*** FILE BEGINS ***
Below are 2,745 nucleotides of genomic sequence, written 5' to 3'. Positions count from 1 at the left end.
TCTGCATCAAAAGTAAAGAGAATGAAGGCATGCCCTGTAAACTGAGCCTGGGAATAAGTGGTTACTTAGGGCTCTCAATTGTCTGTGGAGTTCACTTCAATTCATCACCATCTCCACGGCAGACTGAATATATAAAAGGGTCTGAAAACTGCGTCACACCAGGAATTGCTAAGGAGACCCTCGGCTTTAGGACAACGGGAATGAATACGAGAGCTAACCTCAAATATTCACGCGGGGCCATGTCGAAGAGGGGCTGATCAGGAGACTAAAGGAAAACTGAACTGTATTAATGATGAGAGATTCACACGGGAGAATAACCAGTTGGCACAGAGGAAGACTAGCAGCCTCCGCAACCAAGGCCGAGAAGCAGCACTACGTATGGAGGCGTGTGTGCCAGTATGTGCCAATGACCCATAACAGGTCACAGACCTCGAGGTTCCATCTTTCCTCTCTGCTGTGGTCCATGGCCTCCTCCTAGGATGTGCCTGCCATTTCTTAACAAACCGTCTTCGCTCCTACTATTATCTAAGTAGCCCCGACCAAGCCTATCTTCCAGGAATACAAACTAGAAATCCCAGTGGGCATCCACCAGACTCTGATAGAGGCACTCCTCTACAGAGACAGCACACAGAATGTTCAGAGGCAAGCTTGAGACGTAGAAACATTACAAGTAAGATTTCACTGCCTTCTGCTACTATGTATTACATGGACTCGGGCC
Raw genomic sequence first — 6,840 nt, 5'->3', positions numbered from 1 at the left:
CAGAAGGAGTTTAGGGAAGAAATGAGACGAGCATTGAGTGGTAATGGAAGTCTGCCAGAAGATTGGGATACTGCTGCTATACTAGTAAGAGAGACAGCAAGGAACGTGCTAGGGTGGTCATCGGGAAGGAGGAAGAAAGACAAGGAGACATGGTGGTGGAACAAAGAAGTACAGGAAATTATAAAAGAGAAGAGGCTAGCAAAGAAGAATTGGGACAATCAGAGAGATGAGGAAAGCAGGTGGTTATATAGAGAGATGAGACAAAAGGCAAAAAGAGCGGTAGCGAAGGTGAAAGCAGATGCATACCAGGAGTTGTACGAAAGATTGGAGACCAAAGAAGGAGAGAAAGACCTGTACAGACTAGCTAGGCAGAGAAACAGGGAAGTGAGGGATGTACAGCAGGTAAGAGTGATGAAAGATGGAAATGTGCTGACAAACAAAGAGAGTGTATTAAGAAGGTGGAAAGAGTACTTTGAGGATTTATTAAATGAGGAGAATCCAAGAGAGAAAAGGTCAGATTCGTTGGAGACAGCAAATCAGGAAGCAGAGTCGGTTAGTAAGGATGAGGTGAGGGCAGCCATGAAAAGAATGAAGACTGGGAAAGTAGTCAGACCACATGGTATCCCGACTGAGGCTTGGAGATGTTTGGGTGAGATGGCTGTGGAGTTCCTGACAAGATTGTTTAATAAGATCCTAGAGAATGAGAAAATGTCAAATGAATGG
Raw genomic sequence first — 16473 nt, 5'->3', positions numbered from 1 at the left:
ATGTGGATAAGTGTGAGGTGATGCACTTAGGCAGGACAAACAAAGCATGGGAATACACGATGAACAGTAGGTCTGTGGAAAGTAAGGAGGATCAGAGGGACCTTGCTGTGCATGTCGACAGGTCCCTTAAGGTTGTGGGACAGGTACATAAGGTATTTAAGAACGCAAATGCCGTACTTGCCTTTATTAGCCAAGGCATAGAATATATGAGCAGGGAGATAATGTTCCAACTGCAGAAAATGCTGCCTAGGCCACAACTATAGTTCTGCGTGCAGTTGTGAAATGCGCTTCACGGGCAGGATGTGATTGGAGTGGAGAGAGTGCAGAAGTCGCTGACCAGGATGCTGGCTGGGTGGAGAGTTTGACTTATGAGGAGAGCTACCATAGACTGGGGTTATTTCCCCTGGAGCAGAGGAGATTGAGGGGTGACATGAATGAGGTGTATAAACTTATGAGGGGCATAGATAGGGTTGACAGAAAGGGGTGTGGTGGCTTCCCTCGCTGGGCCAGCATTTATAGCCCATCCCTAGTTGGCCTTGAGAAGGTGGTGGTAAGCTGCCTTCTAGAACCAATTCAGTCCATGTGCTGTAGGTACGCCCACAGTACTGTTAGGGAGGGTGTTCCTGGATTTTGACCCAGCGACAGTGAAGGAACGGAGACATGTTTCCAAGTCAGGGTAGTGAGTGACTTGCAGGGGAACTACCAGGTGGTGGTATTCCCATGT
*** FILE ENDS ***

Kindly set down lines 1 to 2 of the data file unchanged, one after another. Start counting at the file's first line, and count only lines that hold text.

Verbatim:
Below are 2,745 nucleotides of genomic sequence, written 5' to 3'. Positions count from 1 at the left end.
TCTGCATCAAAAGTAAAGAGAATGAAGGCATGCCCTGTAAACTGAGCCTGGGAATAAGTGGTTACTTAGGGCTCTCAATTGTCTGTGGAGTTCACTTCAATTCATCACCATCTCCACGGCAGACTGAATATATAAAAGGGTCTGAAAACTGCGTCACACCAGGAATTGCTAAGGAGACCCTCGGCTTTAGGACAACGGGAATGAATACGAGAGCTAACCTCAAATATTCACGCGGGGCCATGTCGAAGAGGGGCTGATCAGGAGACTAAAGGAAAACTGAACTGTATTAATGATGAGAGATTCACACGGGAGAATAACCAGTTGGCACAGAGGAAGACTAGCAGCCTCCGCAACCAAGGCCGAGAAGCAGCACTACGTATGGAGGCGTGTGTGCCAGTATGTGCCAATGACCCATAACAGGTCACAGACCTCGAGGTTCCATCTTTCCTCTCTGCTGTGGTCCATGGCCTCCTCCTAGGATGTGCCTGCCATTTCTTAACAAACCGTCTTCGCTCCTACTATTATCTAAGTAGCCCCGACCAAGCCTATCTTCCAGGAATACAAACTAGAAATCCCAGTGGGCATCCACCAGACTCTGATAGAGGCACTCCTCTACAGAGACAGCACACAGAATGTTCAGAGGCAAGCTTGAGACGTAGAAACATTACAAGTAAGATTTCACTGCCTTCTGCTACTATGTATTACATGGACTCGGGCC